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I found this Technical Guide from Nikon very interesting indeed.
One thing that I had not thought of - the Guide recommend the use of Live view for some subjects, on the basis that, with 36Mp on the sensor, the slap of the mirror can cause much more blur than with lessor resolutions.
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Certainly worth a look - including guidance on moire, optimum aperture around f11, use a tripod, mis focus due to poor AF point selection etc.
That's why I asked the question on the other thread, Len.
Do those factors constitute an acceptable challenge for amateurs like us, but maybe pose a problem for professionals in terms of nuisance?
I just like to think that some people at Nikon HQ were reading a thread on here and decided they had better put out a document to show that that Strawman chap was correct
I think it is a good and fair article and its important they get it out before a pile of people get the camera and start complaining because it will take good photo's but if you want the best resolution then people are going to have to be very careful about how they set it up and use it. So more care in focus, greater thought on depth of field, and greater stability or higher shutter speeds.
I think if you use it and if you print out at A3 size your number of good shots will stay the same as say a D700. But if you intend to heavily crop the image or print out larger then the task will get a lot harder.
Which brings us back to how many pixels do you need? Sounds like Nikon have quite a few D700 still to sell, and for some people it may turn out to be just as good.
I think Nikon do, indeed, recognise what you say, Strawman. Their latest sitrep states that they intend to continue manufacturing the D700 alongside the D800.
When I do a reality check, I have to acknowledge that the 12Mp on the D3s was enough for virtually all my needs. But the prospect of 36Mp does open up new possibilities that may, or may not, turn out to be quite interesting.
For example, cropping telephoto shots quite severely to get extra reach from my lenses or shooting with a ultra-W/A lens and top and bottom slicing to create "stitchless" panoramas.
At the end of the day, a 36Mp sensor will provide much more data than a 12Mp sensor - but the caveat is, of course, that it has to be good data.
Interesting reading to someone like me who is upgrading from my D3100. I still can't make my mind up which way to go, the D700 or the D800. I'm not bothered about video capability and what worries me is, if I go for the D800 will I also have to upgrade my poor old computer for processing. I like shooting landscapes and I think I will settle on the 24-120 f4 lens. But with which body ???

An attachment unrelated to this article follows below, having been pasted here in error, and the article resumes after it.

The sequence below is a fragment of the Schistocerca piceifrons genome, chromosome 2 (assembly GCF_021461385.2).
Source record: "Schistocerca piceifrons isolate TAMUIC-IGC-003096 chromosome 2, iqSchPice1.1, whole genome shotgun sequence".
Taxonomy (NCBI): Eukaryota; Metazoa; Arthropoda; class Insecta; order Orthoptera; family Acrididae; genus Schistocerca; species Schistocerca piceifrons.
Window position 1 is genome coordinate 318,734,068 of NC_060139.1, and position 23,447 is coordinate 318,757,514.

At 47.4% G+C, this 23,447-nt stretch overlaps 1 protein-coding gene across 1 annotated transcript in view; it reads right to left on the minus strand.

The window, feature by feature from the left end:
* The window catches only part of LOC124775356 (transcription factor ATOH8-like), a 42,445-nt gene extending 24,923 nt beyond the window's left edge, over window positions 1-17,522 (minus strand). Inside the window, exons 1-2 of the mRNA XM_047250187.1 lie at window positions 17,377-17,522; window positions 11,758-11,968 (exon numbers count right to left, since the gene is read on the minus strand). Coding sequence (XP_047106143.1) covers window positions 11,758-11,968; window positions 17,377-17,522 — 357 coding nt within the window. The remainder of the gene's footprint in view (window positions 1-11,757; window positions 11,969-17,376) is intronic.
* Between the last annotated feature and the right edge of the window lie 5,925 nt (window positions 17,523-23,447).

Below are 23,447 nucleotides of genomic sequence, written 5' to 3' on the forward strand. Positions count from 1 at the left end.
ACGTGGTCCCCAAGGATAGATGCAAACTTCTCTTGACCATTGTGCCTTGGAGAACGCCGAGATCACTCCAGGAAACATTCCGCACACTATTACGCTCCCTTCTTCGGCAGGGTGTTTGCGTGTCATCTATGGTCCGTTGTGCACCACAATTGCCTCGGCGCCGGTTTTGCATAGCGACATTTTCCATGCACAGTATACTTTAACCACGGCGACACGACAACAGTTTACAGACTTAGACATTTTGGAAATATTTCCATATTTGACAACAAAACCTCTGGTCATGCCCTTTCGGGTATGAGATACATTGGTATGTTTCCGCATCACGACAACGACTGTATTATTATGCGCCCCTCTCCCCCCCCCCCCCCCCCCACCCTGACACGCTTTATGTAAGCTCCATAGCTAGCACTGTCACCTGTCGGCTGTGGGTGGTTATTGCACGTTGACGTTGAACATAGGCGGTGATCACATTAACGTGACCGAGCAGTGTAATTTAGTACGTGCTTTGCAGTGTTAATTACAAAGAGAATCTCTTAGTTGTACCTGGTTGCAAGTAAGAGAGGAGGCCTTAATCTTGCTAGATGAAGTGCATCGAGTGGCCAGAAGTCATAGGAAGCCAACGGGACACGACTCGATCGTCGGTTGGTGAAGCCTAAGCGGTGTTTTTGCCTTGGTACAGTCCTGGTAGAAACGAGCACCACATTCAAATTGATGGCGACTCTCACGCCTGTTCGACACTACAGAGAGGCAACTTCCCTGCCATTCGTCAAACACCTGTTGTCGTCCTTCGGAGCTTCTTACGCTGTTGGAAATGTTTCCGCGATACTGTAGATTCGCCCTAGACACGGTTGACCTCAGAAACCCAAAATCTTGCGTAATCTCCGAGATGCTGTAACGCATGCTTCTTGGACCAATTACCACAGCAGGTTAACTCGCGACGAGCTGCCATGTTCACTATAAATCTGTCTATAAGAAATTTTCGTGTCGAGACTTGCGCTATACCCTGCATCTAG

For serious landscapes, the D800 over the D700 every time. It is one of the (maybe few) genres where the very high resolution will be a decided benefit and the relatively poor (in today's terms) performance at ultra-high ISO is not an issue. (In fact, ISO for ISO, the D800 may well outperform the D700 but we will have to wait for more detailed testing). Nor is the lack of a very high frame rate an issue for landscapes.
As you will have noted in the Technical Guide, your best landscapes are going to be taken using a tripod and with an aperture not much smaller than f/11.
The lens you mention might be a good compromise for starters. The Nikkor lenses I use for landscapes are (in order of frequency of use), the 24-70mm f/2.8, the 70-200mm f/2.8 and the 16-35mm f/4. I have just sold my D3s and placed an order for a D800, which seems right as most of my photography tends to be landscape and wildlife. But it would not have been the right move if I was heavily into sport and event photography. Horses for courses.
Thanks, and I agree with you. The reason I thought about 24-120 f4 is that it would make a good alround lens to start with. It's just that if I went for the D800 I think I would also need to buy a new computer, the size of the raw files don't bare thinking about.
You might find that the size of the Raw files is not, in itself, such a problem. It really depends what you are asking your computer to do with them.
When I was shooting MF film on the RB67 and scanning the 6x7 colour negatives at 2400ppi I was getting Tiff files of around 700Mb (ten times the size of a D800 Raw) and Lightroom had no problem processing those on the computer I was using at the time, which only had 4Gb of Ram and a 2.8GHz dual core processor.
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